I) Fill up the boiler with water.
2) Glean tubes, smoke-box, iirebars, ash-pan.
3) Place some wood, and some oily ite or similar inflammable material, the fire-bars. The sticks of wood sold not lie flat, but should be inted upwards, resting on the waste. ;lit the latter, and, when the fire has well hold, put on more wood, allowthat in turn to get well alight before ling on small and medium-sized lumps mal. Avoid the use of slack or large ces of coal at the start.
1) The oileans may be placed close the firebox so that the oil may be 7ming while the fire is burning up.
3) Go round' the machine with hamand spanners, looking out for loose s, or cotters.
i) By the time this little job is done n.d it will take some time if it is carried out properly—the off should he warmed sufficiently for use. The mechanical lubricator should now be filled, and given a few turns, with the test cock open, to make sure that it is working properly. All other lubricators should be replenished.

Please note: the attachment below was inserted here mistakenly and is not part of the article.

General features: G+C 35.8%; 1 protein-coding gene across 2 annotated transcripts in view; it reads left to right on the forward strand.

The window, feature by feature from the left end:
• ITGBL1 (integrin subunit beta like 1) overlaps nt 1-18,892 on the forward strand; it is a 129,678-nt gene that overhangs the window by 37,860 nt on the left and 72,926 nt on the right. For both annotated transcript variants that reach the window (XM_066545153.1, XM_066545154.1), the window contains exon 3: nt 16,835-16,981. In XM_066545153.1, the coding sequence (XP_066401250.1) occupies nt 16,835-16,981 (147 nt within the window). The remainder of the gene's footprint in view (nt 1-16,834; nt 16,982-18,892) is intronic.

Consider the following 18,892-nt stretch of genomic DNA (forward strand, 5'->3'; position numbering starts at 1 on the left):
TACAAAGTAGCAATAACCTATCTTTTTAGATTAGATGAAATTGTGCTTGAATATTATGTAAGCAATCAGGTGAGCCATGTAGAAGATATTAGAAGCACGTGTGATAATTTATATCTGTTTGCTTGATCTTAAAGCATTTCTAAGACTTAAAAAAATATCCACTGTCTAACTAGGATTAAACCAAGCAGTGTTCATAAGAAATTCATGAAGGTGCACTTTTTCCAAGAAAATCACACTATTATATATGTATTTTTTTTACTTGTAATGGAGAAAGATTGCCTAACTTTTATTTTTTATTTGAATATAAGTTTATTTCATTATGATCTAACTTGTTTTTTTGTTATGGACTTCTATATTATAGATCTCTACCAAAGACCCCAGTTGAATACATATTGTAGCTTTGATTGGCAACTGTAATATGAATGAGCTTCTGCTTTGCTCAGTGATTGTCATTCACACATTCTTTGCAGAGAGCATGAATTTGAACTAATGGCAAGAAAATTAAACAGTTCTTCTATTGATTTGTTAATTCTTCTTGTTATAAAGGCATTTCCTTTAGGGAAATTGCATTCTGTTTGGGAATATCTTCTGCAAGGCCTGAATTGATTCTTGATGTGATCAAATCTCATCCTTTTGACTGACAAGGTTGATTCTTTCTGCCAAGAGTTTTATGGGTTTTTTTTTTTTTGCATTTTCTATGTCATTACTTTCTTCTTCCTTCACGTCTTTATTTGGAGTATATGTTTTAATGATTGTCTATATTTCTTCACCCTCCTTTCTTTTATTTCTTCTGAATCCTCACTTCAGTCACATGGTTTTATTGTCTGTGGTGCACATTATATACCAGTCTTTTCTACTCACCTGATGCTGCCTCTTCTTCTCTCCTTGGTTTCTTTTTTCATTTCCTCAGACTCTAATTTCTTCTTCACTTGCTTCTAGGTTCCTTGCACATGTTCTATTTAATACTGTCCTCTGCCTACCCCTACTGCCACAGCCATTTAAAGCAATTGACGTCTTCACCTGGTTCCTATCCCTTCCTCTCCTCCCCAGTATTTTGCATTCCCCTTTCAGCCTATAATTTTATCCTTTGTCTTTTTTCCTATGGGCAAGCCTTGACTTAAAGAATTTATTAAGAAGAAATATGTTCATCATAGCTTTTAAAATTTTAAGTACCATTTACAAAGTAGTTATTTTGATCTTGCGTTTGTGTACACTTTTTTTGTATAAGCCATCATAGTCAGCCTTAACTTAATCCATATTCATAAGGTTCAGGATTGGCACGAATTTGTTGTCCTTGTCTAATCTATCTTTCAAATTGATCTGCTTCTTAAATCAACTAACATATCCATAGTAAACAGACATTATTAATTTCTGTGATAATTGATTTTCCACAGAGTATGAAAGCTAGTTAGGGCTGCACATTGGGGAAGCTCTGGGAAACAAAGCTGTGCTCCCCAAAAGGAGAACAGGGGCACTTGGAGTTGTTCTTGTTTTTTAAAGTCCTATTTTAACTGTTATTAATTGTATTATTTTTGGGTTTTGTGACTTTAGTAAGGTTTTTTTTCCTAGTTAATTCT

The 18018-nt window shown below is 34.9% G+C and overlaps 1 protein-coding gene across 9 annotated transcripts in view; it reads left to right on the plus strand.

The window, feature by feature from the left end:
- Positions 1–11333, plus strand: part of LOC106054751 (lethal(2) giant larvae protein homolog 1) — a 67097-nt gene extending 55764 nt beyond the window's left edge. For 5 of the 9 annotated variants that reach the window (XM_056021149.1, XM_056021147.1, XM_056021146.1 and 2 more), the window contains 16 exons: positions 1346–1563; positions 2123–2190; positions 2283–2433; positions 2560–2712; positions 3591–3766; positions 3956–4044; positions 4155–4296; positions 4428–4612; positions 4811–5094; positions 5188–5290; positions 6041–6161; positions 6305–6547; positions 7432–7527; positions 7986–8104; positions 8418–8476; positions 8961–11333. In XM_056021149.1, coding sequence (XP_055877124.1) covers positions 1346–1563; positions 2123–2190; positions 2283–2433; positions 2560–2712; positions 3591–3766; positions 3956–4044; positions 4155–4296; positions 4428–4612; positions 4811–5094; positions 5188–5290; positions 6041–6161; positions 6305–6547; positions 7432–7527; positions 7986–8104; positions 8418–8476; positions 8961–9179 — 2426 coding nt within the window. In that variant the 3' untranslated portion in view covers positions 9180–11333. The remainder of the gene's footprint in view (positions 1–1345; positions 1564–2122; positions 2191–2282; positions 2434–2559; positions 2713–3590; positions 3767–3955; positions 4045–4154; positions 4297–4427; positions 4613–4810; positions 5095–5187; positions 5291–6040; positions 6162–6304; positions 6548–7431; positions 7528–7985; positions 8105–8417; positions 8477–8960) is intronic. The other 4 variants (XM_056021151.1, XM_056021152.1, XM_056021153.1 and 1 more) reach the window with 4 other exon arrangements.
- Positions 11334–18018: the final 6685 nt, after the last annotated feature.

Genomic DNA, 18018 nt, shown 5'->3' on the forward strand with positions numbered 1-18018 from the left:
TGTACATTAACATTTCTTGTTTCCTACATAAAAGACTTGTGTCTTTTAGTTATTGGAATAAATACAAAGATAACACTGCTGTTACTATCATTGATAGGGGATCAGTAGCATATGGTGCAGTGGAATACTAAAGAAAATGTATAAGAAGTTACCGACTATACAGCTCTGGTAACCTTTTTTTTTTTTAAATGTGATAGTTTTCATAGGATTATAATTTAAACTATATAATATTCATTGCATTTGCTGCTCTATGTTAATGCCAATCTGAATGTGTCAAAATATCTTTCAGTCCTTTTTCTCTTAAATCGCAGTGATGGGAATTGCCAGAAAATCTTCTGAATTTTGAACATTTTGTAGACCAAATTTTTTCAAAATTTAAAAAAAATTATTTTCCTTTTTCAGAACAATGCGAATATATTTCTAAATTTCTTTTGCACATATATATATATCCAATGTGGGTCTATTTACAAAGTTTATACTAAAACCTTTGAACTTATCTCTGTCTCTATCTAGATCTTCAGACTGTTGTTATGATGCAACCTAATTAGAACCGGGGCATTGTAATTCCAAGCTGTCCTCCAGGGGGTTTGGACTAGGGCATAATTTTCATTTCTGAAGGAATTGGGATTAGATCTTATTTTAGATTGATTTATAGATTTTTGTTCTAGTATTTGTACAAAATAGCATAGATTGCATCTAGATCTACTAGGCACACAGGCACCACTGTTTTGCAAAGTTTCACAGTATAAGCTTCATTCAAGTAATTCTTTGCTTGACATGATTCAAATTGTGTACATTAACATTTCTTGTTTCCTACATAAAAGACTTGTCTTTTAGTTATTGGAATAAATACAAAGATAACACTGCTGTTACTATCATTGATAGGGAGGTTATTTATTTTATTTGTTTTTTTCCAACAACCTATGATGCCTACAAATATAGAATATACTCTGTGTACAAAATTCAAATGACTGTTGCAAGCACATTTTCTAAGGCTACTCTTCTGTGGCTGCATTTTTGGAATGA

(7) Examine the tail trimmings, where these, are employed, and make sure that they are not too tight in the oilways, and that: they will pass sufficient oil. In winter it is usual to make the worsteds less tight than in the summer, to allow for the variation in the freedom with which the oil will flow according to the temperature. This is, however, not
so important an overtype wagons as on those of the other variety, as the heat from the boiler is such as to maintain the temperature of the machine as a. -whole fairly constant, notwithstanding that of the outside air. This particular property of the overtype, however, imposes another condition on the driver of that kind of machine. He must use only good heavy engine oil, even on the pump and second motion shafts. Should any bearing show signs of receiving too much oil, the number of tails in the trimming should be reduced. This must be done cautiously, or trouble will ensue. Too much oil is better than too little.